Lazy Tea for One

I drink tea every morning.

And, by morning, I mean pretty early, before sunrise, early.

Obviously, I am not going to be performing “gong fu” tea ceremonies at zero dark thirty, as the military folks say.

Over the years I have experimented with various brewing vessels and strainers, almost all of which have left me disappointed for one reason or another.

The one that I have recently settled on as the least sucky way to make a large single cup of tea comes from a company called “For Life”. They call it their, “FORLIFE Tea for One with Infuser 14 ounces”. (Well, technically, this is the mug from the “FORLIFE Curve Tall Tea Mug with Infuser and Lid 15 ounces”. I broke the original mug and this one fits.)

For Life Kettle
For Life Kettle

It’s a 3 part kettle/mug combo…

Pot and Cup.
Pot and Cup.

…with a fitted stainless steel strainer.

For Life Strainer.
For Life Strainer.

Obviously, I’ve been using this for a while. (Mrs Flannestad gives me a hard time about not putting the teapot and strainer into the dish washer, too. But it goes against my philosophy.)

Anyway, measure your tea into the top, pour in water, steep for a couple minutes, pour out tea into a cup that has been pre-heated as part of the brewing process.

Genius!

If you have appropriately flavorful tea, you can even re-steep. Not quite gong fu, but almost.

When you’re done, pull the basket out and tap the exhausted and mostly dry tea into the compost.

Easy-peasy.

Paraphernalia for Gong Fu Brewing

Tea Paraphernalia

If you want to brew tea in “gong fu” style, you really only need a few things.

First you need something to boil water. I tried using the water from our office hot water dispenser, but it’s just not consistently hot enough for black tea.

Then you need something to keep your heated water hot over the course of your sessions. A thermos that holds 3 or 4 cups will do.

Then, of course, a gaiwan. These can be gotten online or at specialty tea stores. The people at Yunnan Sourcing are super nice and have a good selection. (They also have a second location based in the US, Bend, OR, to be exact: YunnanSourcing.us with faster turnaround and cheaper shipping.) I’d suggest a glazed porcelain or glass gaiwan, medium-sized sized (around 150ml). Don’t spend too much to get started. Save your money for tea. 😃

Finally, you need a teacup or mug. Not all coffee mugs present tea in a flattering way. Experiment with what you have at home.

Bonus materials:

If you want to share tea with others, a small pitcher to pour your brewed tea out of is nice. I use an old bodum tea pot.

If you’re picky about pieces of tea leaf in your tea, a tea strainer or small fine sieve.

A small electronic scale that will measure grams can come in handy to get the hang of dosage amounts for various teas.

If you want to get into brick teas like Pu-Erh, you’ll need something to break them up, a tea pick or tea knife is traditional. Sort of a cross between an ice pick and an oyster knife. (The pointy blade of a scissors works OK, just be careful not to stab yourself.)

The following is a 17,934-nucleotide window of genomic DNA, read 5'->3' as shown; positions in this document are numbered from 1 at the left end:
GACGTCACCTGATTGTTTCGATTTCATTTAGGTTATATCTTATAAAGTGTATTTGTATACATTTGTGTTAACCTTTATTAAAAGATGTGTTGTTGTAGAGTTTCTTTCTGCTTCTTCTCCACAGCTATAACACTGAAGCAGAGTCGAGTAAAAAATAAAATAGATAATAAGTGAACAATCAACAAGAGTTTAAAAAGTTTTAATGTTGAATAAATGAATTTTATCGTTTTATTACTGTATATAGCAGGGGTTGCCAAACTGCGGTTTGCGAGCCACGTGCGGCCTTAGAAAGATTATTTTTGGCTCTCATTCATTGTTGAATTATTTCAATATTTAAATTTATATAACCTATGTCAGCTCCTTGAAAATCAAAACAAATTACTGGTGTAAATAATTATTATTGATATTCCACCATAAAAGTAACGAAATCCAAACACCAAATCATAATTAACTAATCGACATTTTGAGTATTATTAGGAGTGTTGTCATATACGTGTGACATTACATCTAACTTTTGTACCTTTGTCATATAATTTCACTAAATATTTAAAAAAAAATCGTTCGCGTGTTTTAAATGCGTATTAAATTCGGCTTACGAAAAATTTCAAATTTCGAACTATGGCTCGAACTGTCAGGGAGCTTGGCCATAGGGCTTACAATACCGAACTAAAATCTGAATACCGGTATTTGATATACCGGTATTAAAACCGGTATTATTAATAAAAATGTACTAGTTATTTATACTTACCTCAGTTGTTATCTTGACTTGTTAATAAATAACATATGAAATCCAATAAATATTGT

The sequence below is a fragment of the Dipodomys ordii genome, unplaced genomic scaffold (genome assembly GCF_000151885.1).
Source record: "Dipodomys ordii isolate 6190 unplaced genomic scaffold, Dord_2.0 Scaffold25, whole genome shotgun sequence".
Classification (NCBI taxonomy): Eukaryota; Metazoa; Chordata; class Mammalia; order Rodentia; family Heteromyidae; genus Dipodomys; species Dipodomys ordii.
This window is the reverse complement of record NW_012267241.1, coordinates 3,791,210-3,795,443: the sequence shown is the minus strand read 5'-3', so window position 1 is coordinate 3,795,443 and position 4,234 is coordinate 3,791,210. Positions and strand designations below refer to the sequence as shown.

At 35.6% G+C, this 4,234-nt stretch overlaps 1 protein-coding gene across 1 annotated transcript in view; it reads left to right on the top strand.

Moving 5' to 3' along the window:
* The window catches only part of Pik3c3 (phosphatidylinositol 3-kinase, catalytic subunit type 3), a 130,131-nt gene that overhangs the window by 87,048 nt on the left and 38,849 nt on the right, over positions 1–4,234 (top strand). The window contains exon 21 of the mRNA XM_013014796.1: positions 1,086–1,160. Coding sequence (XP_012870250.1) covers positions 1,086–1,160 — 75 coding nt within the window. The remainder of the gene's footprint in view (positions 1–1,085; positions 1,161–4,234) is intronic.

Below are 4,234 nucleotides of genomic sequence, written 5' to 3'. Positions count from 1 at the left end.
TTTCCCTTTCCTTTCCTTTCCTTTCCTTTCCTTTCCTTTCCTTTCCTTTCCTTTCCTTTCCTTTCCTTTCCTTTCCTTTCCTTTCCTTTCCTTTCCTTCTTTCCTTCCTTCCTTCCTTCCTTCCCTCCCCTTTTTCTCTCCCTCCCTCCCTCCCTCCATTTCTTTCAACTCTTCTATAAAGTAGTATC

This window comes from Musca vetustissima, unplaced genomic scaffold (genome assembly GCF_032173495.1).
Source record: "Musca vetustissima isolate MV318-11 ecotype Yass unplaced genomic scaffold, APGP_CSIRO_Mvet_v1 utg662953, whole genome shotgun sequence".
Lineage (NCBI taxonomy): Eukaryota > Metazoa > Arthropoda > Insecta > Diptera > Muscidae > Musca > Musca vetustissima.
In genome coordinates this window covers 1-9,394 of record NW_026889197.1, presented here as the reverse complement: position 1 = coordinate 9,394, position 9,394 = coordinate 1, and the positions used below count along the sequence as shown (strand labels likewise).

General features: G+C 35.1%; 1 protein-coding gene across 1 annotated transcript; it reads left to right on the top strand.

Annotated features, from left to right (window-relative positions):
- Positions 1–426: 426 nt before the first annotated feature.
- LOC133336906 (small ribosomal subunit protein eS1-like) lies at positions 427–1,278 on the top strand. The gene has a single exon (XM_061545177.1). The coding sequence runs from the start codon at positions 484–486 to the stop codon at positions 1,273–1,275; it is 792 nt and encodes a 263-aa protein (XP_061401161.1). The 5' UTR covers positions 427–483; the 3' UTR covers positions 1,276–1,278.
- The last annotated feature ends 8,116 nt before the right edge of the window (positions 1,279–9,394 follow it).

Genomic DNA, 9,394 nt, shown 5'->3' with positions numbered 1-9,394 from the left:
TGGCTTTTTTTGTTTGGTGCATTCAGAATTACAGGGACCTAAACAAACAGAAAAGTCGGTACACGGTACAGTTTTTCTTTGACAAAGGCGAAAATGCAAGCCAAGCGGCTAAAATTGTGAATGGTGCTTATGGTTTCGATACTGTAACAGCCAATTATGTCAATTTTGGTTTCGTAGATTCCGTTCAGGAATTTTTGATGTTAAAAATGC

It doesn’t hurt to have a watch with a second hand to time your steeps, but you can always use your smart phone.

Finally, if you don’t have one of them fancy water boilers that allows you to set a temperature, you should think about a getting an instant read thermometer so you don’t overcook your more delicate teas (especially, white and green).

#tea #cha #gongfucha

Gaiwan

I keep mentioning a “gaiwan” so I figure I should show you what one is and go over the basics of “gong fu” style tea brewing.

A “gaiwan” is a set of three dishes.

…a saucer…

Saucer

…a cup….

…and lid that is used to brew whole leaf tea.

You add tea leaves to the cup, cover leaves with heated water, steep briefly, starting with about 10 seconds per steep…

…and strain using the lid.

Repeat, gradually extending the length of time in the steep, until your tea is no longer flavorful.

Exhausted Leaves

It’s very simple.

But, as with many simple things, it takes a little practice.

Some differences from English-style tea brewing.

First, you need to use whole leaf tea. The size of the whole leaves enables you to hold them in the cup and strain without a filter. Broken leaf tea will make a big mess and also doesn’t really work for multiple steepings.

Second, you use a larger amount of tea. Sort of. You fill the gaiwan to about a third with tea, which is a tablespoon, give or take. With English style tea, you use a teaspoon per cup. However, with the multiple steeps, the overall amount of tea liquid you make ends up similar or greater with gong fu brewing. I usually start by heating 3 cups of water for a single batch. That’s about the same ratio of tea to water as a teaspoon per cup. So, actually, the overall amount of tea for the volume of water ends up pretty similar. It’s just the process that’s different.